Belarusian opposition defiant as leader flees and violence grows
Riot police and troops deployed and internet restricted as countrywide protests continue
Belarusian pro-democracy activists have pledged to continue their push for regime change despite increasingly violent clashes between police and protesters and the decision of opposition leader Svetlana Tikhanovskaya to flee the country.
More than 5,000 people have been detained, one person killed and more than 200 injured during demonstrations since Sunday’s presidential election, which many Belarusians denounced as a sham after official results gave 80 per cent of votes to Alexander Lukashenko, the country’s autocratic ruler of 26 years.
Protesters started to gather again on Tuesday evening, and used social media to share photos and videos of riot police and soldiers on the streets of several cities and towns around the country, despite major state efforts to block internet access.
Ms Tikhanovskaya, a political novice who became Mr Lukashenko’s main challenger, left Belarus for neighbouring Lithuania in the early hours of Tuesday, in what her allies called a response to threats from his regime.
“I thought this whole campaign had made me really tough and given me enough strength to get through anything, but it seems I’m still the same weak woman that I was at the start,” she said in a video posted online.
“I know many people will understand me, many will condemn me and many will even hate me. But God forbid anyone face the same choice that I faced. So take care, please: not one life is worth what is happening now. Children are the most important thing in our lives.”
Ms Tikhanovskaya (37) sent her children to Lithuania for their own safety after reluctantly entering politics when her husband, a popular opposition blogger, was imprisoned in May.
In recent days the former English teacher – who spent several childhood summers in Roscrea, Co Tipperary, with other people affected by the 1986 Chernobyl nuclear disaster – appeared to be struggling to cope with the stress of the escalating tension and police violence in Belarus.
Her campaign rallies drew tens of thousands of people frustrated by political and economic stagnation in Belarus and angry at Mr Lukashenko’s handling of the coronavirus pandemic.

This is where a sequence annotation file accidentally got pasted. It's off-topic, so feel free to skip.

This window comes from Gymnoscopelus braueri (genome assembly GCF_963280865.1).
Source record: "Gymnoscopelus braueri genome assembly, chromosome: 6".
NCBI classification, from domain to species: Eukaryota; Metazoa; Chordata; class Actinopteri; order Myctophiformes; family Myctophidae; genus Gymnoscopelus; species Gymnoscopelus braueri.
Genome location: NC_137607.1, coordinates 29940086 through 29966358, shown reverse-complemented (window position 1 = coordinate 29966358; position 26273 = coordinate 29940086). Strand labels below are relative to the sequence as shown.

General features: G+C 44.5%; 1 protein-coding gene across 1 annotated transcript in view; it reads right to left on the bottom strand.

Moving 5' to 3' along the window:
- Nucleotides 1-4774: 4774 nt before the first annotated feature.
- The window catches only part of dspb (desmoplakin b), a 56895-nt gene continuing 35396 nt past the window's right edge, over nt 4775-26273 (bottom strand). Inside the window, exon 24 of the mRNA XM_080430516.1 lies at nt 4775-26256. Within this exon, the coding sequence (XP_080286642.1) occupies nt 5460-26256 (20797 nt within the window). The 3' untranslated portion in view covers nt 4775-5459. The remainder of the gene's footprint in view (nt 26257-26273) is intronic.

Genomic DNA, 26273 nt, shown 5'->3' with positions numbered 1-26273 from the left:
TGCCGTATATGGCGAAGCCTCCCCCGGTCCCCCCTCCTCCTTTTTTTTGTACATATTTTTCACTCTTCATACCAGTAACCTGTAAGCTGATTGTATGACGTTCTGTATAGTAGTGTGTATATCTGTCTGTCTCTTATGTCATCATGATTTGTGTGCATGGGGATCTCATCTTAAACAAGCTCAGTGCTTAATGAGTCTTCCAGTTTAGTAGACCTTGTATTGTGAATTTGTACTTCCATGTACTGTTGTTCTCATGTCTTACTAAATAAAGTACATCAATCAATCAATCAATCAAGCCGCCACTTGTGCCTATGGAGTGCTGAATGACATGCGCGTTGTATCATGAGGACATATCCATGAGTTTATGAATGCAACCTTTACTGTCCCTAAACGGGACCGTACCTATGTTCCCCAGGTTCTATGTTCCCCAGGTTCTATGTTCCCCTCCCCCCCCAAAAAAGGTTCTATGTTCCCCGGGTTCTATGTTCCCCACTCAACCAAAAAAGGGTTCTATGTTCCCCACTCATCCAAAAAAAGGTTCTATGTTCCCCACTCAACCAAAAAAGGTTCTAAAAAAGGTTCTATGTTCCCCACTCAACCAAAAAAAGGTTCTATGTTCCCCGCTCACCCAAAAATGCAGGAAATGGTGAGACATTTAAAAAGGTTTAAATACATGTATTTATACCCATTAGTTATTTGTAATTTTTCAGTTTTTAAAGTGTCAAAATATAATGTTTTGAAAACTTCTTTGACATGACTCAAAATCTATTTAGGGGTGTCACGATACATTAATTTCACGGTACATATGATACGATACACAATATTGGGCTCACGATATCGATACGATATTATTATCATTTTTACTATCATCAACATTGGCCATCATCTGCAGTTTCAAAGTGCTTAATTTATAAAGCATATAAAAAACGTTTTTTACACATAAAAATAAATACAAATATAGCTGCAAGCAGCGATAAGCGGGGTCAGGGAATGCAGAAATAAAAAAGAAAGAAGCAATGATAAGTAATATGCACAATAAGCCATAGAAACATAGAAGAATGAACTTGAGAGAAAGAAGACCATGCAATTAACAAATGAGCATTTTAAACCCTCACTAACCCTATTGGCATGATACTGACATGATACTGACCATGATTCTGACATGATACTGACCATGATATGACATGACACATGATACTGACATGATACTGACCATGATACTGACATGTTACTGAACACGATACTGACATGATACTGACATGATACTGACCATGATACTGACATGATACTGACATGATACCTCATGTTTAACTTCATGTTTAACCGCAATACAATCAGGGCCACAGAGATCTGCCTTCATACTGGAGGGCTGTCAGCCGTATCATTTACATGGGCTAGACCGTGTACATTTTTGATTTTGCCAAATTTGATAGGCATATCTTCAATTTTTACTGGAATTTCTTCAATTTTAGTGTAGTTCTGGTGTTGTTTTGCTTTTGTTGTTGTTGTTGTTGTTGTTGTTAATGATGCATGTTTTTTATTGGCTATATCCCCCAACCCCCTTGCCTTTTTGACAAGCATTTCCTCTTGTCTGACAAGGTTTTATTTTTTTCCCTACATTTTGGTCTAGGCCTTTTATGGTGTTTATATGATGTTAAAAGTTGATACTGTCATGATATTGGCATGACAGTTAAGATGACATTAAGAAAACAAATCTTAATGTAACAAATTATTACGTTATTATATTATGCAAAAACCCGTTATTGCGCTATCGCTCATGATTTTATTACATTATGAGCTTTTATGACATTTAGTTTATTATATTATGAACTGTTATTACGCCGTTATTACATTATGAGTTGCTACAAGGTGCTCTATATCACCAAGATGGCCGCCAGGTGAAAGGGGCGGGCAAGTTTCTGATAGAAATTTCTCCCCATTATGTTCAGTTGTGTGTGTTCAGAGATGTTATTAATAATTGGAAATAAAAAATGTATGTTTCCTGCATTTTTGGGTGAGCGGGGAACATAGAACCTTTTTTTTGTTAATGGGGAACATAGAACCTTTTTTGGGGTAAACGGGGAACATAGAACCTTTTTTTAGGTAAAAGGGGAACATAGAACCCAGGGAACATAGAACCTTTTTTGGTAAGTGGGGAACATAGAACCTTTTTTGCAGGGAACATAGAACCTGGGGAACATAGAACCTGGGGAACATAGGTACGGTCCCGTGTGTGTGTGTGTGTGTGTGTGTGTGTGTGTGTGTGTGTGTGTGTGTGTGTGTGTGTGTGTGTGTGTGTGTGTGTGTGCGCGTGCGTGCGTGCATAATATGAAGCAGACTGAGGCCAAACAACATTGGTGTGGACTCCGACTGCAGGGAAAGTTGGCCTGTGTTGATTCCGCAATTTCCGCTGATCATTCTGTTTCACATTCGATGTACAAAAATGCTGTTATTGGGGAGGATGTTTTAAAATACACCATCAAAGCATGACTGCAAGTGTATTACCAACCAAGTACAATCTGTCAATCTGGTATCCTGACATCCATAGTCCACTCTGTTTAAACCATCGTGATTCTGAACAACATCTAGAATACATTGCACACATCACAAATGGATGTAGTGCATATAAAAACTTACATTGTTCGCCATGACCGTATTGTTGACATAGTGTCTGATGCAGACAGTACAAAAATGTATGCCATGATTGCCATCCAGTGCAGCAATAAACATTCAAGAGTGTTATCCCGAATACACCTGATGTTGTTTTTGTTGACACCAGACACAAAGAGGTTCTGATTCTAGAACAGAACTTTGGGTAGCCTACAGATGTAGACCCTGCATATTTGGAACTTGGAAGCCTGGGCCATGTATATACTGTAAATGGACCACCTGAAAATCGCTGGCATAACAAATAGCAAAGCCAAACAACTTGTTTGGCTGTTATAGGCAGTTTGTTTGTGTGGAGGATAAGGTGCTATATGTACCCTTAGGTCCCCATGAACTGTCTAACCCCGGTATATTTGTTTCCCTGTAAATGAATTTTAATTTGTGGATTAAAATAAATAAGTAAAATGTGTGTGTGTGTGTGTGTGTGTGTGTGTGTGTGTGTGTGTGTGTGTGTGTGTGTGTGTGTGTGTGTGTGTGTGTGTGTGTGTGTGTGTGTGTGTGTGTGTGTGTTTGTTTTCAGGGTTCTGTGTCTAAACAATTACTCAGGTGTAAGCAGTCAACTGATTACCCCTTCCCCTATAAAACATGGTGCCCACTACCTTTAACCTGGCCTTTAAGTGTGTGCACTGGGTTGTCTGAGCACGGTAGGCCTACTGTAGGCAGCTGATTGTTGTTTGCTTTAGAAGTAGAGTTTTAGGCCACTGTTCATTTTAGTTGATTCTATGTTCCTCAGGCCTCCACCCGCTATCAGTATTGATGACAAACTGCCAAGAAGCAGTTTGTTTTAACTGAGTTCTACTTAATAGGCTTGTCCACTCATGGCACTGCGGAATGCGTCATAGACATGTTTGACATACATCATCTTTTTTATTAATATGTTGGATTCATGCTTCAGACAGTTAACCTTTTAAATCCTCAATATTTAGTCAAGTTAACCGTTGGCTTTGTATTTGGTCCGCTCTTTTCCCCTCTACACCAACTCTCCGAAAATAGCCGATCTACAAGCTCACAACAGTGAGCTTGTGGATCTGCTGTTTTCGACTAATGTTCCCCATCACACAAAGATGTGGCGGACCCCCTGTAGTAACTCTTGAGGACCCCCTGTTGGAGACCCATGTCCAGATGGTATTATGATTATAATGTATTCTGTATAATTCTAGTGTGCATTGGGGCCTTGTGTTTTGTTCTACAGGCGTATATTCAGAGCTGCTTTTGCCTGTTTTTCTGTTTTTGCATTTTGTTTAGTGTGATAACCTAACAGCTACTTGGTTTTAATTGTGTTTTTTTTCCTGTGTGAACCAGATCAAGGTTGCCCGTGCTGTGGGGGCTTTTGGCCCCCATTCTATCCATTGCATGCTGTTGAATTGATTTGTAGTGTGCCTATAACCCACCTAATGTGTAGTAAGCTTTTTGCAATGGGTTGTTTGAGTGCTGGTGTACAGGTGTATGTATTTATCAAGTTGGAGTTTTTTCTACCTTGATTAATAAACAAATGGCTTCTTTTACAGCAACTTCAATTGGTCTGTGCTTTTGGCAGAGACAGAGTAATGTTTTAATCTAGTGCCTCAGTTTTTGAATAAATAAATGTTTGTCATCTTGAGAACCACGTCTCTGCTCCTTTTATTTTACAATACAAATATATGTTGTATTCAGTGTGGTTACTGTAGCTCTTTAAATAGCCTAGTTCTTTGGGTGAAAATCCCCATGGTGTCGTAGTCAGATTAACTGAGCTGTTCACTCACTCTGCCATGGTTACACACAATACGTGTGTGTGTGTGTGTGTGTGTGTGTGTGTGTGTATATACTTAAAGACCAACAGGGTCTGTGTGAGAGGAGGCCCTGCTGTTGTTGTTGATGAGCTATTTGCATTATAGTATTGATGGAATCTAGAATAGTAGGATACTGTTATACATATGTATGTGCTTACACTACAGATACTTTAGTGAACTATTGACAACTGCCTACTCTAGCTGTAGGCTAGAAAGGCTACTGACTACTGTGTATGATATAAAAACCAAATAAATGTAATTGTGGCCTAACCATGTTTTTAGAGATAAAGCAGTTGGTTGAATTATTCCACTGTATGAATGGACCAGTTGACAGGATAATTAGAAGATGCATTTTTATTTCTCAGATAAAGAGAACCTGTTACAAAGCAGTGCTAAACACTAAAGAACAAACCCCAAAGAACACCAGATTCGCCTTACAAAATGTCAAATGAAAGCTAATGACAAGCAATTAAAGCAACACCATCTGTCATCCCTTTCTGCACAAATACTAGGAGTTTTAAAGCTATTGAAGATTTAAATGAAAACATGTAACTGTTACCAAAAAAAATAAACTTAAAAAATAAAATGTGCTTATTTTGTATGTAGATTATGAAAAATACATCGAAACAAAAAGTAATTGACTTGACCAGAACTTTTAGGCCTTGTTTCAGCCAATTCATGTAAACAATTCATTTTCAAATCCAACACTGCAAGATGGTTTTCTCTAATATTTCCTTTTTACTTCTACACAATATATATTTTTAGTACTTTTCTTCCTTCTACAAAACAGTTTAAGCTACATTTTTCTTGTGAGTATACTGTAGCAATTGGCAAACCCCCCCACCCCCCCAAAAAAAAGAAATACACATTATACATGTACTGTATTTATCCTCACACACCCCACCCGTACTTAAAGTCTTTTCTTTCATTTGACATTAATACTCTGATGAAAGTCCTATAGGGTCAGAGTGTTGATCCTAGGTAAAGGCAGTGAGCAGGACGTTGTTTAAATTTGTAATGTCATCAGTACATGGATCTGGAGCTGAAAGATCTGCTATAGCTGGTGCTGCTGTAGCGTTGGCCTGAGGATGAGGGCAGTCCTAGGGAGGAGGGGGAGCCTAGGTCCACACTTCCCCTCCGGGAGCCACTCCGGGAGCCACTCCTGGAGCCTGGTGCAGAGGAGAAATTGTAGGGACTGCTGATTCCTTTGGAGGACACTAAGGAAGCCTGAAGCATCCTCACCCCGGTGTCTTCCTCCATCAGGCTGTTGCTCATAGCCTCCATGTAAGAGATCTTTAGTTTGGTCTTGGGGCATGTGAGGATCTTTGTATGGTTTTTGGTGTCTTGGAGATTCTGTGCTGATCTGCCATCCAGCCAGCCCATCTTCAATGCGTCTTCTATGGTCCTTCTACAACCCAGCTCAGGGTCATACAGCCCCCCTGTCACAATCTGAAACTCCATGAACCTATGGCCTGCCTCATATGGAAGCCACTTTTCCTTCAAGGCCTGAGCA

In a second video that appeared online, an apparently nervous and dejected Ms Tikhanovskaya seemed to read from a script as she urged her compatriots to “show common sense and respect for the law”.
“The people of Belarus have made their choice,” she said with eyes lowered. “I’m asking you not to confront the police and not take to streets, so as not to put your lives at risk.”
Her allies said the second video had been recorded when she was detained for several hours on Monday inside the central election commission in Minsk, as she lodged a formal complaint over the conduct of the election.
“Svetlana had no choice. The main thing is that she is free and alive ... but part of Svetlana’s team is still being held hostage,” said close aide Olga Kovalkova.
“We support all those who protest ... and peacefully fight for their rights,” Ms Tikhanovskaya’s team said in a statement. “We propose the start of dialogue on the peaceful handover of power to the people.”
Activists said workers at some factories started strike action on Tuesday in support of the protests, but Mr Lukashenko has vowed not to bow to rallies that he claims are orchestrated from abroad, to oust him and destabilise Belarus.
The European Union said it would review relations with Belarus in light of elections that were “neither free nor fair” and the “disproportionate and unacceptable violence” used by the authorities.
“We call on Belarusian political leadership to initiate a genuine and inclusive dialogue with broader society to avoid further violence,” it said. “The EU will continue to support a democratic, independent, sovereign, prosperous and stable Belarus.”